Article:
The US is the worst country
Election year 1856: The worst US president in history
Finally, the Democrats, among whom there were many proponents of slavery, especially among the southern party members, sent in a lawyer who had nothing to do with the whole Kansas-Nebraska business. James Buchanan had been ambassador to Great Britain since 1853, had previously served as envoy to Russia as well as foreign minister and held many national offices. The 65-year-old had offered himself a number of times as a presidential candidate but never got enough support. He was considered a "doughface" - a dough face - that is, a democrat from the north who was ideologically close to the south. Now he should get the presidency for the Democrats and create a new political start in the messed up situation.
New staff in the White House was also necessary because the old one had no longer proven to be able to win a majority. President Franklin Pierce's term was overshadowed too much by the Kansas-Nebraska Act. The law had shaken the whole country too much and even led to bloody unrest. Since 1854, a proxy war raged in Kansas between opponents and advocates of slavery. Both parties - often organized through associations - sent supporters to the sparsely populated territory in order to gain the upper hand in a referendum. As soon as the rumor got around that 20,000 anti-activists were on the way, several thousand armed southerners and troops from neighboring Missouri immediately set off. There were violent attacks and killings on both sides. Entire villages were plundered, settlers massacred, and press facilities destroyed. Political votes could not change anything, as the "visitors" who were in favor of slavery manipulated them significantly. Electoral tourists who were not among the official residents of Kansas lifted a government into office with invalid votes, which was met with clear rejection from the opponents of slavery.
"Bleeding Kansas" - as the events on the territory are collectively called to this day - additionally heated the political climate in the entire country. There were even violent clashes between Democratic and Republican politicians: after Senator Charles Sumner of the Free-Soilers had sharply criticized slavery and its supporters in a speech three days earlier, South Carolina Democratic MP Preston Brooks beat him up on May 22nd in the Capitol so violently with a walking stick that he had to suspend his political office for three years for health reasons. Brooks was hailed as a patriot in the south for what he did. Pro-slavery MPs even wore rings around their necks on chains made from the golden knob of his walking stick.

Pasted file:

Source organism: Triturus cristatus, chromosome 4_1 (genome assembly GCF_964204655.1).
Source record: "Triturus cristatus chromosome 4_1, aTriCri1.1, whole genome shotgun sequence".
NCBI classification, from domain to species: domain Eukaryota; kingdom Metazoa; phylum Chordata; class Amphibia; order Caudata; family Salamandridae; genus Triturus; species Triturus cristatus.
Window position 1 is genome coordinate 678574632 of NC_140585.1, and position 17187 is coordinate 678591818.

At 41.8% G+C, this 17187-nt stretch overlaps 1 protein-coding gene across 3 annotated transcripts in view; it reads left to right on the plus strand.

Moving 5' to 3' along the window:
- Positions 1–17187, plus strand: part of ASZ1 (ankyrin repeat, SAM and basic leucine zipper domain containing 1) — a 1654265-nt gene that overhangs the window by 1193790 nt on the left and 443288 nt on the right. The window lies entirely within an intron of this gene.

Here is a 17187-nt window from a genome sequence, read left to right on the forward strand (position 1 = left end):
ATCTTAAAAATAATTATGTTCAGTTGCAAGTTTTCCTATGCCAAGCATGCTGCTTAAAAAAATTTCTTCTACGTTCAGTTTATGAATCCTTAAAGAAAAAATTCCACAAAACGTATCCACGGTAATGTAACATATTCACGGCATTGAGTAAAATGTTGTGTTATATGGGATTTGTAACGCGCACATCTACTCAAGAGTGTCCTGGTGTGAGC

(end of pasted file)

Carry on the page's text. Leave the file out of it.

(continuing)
Conspiracies, insults and fake news
It is hardly surprising that the irritable mood also had an impact on the election campaign - often in the form of lies and insinuations. Above all, Frémont met with desolate and unfounded accusations. The "Know-nothings" claimed, for example, that he was not born in America and that, according to the law, he could not become president. (Frémont was born in Savannah, Georgia, in 1813.) Similar allegations were faced 150 years later by Barack Obama and in 2020 by Democratic vice-presidential candidate Kamala Harris.
No less dangerous was the claim that the adventurer was Catholic - which would have cost him many votes if only it had been true. Because at that time America was mainly Protestant. Like his mother, Frémont belonged to the Episcopal Church. Among the supporters of the anti-immigrant American Party, the conspiracy narrative was widespread that the large number of Irish immigrants during this period was not due to poor harvests on the "Green Island", but that the Pope wanted to infiltrate the United States through the Catholic Irish. Other rumors related to Frémont's endeavors during the war and ranged from corruption to allegedly illegally ordered shootings.
The Republicans also attacked the Democratic candidate personally, making fun of his older age and bachelorhood, for example. Alluding to a brief statement by Buchanan that ten cents a day is a sufficient daily wage for a worker, they nicknamed him "Ten Cent Jimmy." Presumably due to an eye condition, he had a habit of tilting his head slightly to the left. His opponents claimed that this came from a failed suicide attempt.
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